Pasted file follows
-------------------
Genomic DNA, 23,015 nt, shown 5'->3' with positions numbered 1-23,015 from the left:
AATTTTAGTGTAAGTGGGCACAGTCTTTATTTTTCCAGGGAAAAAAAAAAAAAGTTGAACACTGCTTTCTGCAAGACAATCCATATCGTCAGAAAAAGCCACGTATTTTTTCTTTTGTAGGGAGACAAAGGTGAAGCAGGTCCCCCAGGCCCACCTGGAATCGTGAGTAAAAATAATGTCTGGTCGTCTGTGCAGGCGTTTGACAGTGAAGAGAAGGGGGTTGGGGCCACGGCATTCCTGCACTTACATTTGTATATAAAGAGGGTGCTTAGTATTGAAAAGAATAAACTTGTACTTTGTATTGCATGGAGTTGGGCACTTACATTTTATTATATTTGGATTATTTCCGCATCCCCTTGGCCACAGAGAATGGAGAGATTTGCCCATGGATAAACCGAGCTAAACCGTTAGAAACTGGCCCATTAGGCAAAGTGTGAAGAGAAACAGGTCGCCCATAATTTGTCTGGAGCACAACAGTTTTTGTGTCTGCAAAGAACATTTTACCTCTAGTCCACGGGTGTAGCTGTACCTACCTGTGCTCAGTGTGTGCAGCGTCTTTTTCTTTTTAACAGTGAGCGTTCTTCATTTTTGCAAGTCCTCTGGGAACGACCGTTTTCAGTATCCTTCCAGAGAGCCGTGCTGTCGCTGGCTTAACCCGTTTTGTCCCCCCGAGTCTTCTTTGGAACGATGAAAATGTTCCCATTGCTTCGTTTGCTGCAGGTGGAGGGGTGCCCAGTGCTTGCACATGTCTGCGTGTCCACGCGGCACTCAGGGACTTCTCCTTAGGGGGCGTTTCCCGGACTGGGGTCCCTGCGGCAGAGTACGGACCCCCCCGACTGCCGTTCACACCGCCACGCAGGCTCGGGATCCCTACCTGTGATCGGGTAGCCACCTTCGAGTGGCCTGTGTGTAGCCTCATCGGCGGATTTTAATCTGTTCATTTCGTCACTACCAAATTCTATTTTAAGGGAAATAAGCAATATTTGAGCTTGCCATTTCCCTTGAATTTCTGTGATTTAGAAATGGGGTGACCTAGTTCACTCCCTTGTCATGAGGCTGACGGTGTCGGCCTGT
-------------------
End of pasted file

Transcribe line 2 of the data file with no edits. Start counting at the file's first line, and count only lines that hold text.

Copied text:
AATTTTAGTGTAAGTGGGCACAGTCTTTATTTTTCCAGGGAAAAAAAAAAAAAGTTGAACACTGCTTTCTGCAAGACAATCCATATCGTCAGAAAAAGCCACGTATTTTTTCTTTTGTAGGGAGACAAAGGTGAAGCAGGTCCCCCAGGCCCACCTGGAATCGTGAGTAAAAATAATGTCTGGTCGTCTGTGCAGGCGTTTGACAGTGAAGAGAAGGGGGTTGGGGCCACGGCATTCCTGCACTTACATTTGTATATAAAGAGGGTGCTTAGTATTGAAAAGAATAAACTTGTACTTTGTATTGCATGGAGTTGGGCACTTACATTTTATTATATTTGGATTATTTCCGCATCCCCTTGGCCACAGAGAATGGAGAGATTTGCCCATGGATAAACCGAGCTAAACCGTTAGAAACTGGCCCATTAGGCAAAGTGTGAAGAGAAACAGGTCGCCCATAATTTGTCTGGAGCACAACAGTTTTTGTGTCTGCAAAGAACATTTTACCTCTAGTCCACGGGTGTAGCTGTACCTACCTGTGCTCAGTGTGTGCAGCGTCTTTTTCTTTTTAACAGTGAGCGTTCTTCATTTTTGCAAGTCCTCTGGGAACGACCGTTTTCAGTATCCTTCCAGAGAGCCGTGCTGTCGCTGGCTTAACCCGTTTTGTCCCCCCGAGTCTTCTTTGGAACGATGAAAATGTTCCCATTGCTTCGTTTGCTGCAGGTGGAGGGGTGCCCAGTGCTTGCACATGTCTGCGTGTCCACGCGGCACTCAGGGACTTCTCCTTAGGGGGCGTTTCCCGGACTGGGGTCCCTGCGGCAGAGTACGGACCCCCCCGACTGCCGTTCACACCGCCACGCAGGCTCGGGATCCCTACCTGTGATCGGGTAGCCACCTTCGAGTGGCCTGTGTGTAGCCTCATCGGCGGATTTTAATCTGTTCATTTCGTCACTACCAAATTCTATTTTAAGGGAAATAAGCAATATTTGAGCTTGCCATTTCCCTTGAATTTCTGTGATTTAGAAATGGGGTGACCTAGTTCACTCCCTTGTCATGAGGCTGACGGTGTCGGCCTGT